< Previous Page
Same-sex couples, who cannot naturally (much less unintentionally) procreate, do not promote the state’s interests in channeling procreation, at least not in the same way or to the same degree," the state’s attorneys said.
The state said claims by the plaintiffs and groups supporting them — which include the American Sociological Association and the American Psychological Association — that there is no difference in parenting quality, are irrelevant or wrong.
What happens next
The three-judge panel from the 10th Circuit Court that will hear appeals from the states of Utah and Oklahoma will be randomly selected around April 1. Oral arguments in the Utah appeal are set for April 10 in Denver. Oklahoma’s appeal will be heard a week later. It will likely be at least several months before the panel issues its decision; parties on the losing side may then request that the case be reviewed by all judges in the circuit or appeal to the U.S. Supreme Court.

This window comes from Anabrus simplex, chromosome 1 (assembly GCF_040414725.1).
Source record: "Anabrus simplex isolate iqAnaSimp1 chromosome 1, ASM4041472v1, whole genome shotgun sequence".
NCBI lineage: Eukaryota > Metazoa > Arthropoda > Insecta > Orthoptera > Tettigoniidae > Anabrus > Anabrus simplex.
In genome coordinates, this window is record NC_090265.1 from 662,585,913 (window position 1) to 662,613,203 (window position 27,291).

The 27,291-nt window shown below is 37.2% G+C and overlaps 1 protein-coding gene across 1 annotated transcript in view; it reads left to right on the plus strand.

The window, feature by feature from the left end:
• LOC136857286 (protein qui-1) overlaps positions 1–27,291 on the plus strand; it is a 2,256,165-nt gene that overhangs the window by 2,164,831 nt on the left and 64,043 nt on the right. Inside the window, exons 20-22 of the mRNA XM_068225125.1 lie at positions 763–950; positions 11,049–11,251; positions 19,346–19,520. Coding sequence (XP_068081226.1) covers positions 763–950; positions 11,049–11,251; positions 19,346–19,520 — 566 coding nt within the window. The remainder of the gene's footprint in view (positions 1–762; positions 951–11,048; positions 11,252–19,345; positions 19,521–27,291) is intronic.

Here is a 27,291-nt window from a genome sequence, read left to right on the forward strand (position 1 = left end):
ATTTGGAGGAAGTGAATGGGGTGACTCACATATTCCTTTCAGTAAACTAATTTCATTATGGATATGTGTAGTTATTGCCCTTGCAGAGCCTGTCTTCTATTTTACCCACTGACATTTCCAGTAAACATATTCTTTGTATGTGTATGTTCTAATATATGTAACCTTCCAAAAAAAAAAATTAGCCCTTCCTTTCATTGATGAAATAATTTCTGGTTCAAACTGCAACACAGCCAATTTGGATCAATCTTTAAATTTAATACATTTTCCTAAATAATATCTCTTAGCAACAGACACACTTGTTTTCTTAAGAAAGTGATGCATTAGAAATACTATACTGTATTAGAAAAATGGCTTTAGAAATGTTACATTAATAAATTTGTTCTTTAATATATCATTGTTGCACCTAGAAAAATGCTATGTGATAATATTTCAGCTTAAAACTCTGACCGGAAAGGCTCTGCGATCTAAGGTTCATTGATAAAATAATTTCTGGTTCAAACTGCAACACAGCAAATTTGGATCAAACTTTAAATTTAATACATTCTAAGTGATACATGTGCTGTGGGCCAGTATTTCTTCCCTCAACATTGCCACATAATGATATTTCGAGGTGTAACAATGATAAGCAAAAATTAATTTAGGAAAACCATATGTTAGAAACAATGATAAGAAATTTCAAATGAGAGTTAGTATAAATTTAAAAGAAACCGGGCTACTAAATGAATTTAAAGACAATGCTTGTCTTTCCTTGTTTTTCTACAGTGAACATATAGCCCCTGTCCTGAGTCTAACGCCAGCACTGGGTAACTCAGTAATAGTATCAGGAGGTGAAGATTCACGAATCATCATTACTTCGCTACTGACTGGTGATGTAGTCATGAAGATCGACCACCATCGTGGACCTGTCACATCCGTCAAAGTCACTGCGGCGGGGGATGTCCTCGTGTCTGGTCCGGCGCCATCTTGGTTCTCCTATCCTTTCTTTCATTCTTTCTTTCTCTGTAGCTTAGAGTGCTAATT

It also said that if same-sex marriages are allowed, religious groups might no long support state-sponsored informational campaigns extolling benefits of marriage or call on the state to get out of the marriage business altogether, leading to a privatization of marriage. There would likely be increased conflicts over the rights of businesses to refuse to serve same-sex couples.
The central question is who chooses what the marriage institution will communicate in Utah, the state said. And the answer?
"The state, through democratic processes."
"Because Utah has articulated legitimate interests that are advanced by its marriage definition, the inquiry ends," the state said.
Copyright 2014 The Salt Lake Tribune. All rights reserved. This material may not be published, broadcast, rewritten or redistributed.